Incidentally, Harry is a gifted enamellist (I think they’re called).  Check his blog for some wonderful work; including the two originals which are his books’ covers.

*

And finally…

From Wikipedia:

Muphry’s law is an adage that states: “If you write anything criticizing editing or proofreading, there will be a fault of some kind in what you have written.”[1] The name is a deliberate misspelling of Murphy’s law.

Just so you know, although it wasn’t a criticism, when I wrote, I helped proofread his last one, Tom Fleck, I actually wrote: I helped proofread his last one., Tom Fleck.

There’s a reason Muphry has his own Law.

Free eBooks!

28 Jun

I came across this site and I thought some of you might be interested: bookbub.com

Subscribe, tick your preferences, and an email will alert you to when free ebooks are available.

Read this article for more details.

For Books’ Sake

5 Jun

Look what I won in a For Books’ Sake competition!

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Free books – life doesn’t get any better.  🙂

Joke 871

11 Aug
Dangit. This book is great.

Dangit. This book is great. (Photo credit: Brendan Lynch)

  • I’ve just taken up speed reading. Last night I did War And Peace in 20 seconds.  I know it’s only three words, but it’s a start.
  • I went to the book shop earlier to buy a Where’s Wally book. When I got there, I couldn’t find the book anywhere.  Well played Wally, well played.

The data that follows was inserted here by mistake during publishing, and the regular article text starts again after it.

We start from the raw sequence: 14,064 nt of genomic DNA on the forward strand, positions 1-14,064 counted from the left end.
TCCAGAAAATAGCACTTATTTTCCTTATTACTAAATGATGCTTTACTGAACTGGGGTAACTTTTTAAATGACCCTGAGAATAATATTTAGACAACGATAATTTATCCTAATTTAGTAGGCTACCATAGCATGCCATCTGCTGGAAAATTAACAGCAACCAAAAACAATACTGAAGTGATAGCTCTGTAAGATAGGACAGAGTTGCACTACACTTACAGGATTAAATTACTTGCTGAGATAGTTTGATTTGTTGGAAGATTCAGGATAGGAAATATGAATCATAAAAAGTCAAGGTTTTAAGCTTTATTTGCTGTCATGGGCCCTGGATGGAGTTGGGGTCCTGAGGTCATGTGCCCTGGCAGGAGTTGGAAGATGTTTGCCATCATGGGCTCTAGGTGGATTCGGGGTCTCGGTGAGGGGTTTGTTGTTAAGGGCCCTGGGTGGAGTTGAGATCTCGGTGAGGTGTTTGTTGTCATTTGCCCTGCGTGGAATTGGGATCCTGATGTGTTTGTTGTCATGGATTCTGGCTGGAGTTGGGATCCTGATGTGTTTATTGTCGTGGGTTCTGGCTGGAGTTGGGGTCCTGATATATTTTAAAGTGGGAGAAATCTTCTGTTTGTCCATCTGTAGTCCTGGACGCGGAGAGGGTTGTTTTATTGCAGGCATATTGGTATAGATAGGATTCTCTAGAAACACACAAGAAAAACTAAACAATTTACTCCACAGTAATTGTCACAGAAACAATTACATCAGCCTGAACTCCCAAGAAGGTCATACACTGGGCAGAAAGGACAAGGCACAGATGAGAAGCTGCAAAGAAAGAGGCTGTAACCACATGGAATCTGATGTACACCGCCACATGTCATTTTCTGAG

• I’ve been thinking of writing a mystery novel.  Or have I?
  • I went to Waterstones today to get a book about conspiracies.  They didn’t have any.  Coincidence?
  • Breaking News: Archaeologists digging at the site of Shakespeare’s house have uncovered thousands of monkey skeletons.
  • I’ve just published a book on DIY.  It’s blank and comes with a free pen.

From funnyjokes.

 

Cold Calling An Author Can Sometimes Pay Off

24 Apr

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I once acted out of character and it paid off.

Let me explain: I am quite shy.  No, really.

It is easy to be gregarious on (I was going to say ‘paper’ but I guess technically it’s) plastic; much harder in real life when the person you are talking to is not behind a monitor six thousand miles away going ‘Huh? Wazzsheonabout?’ but standing right in front of you, rictus grin plastered on face, thinking, ‘Huh? Wazzsheonabout?’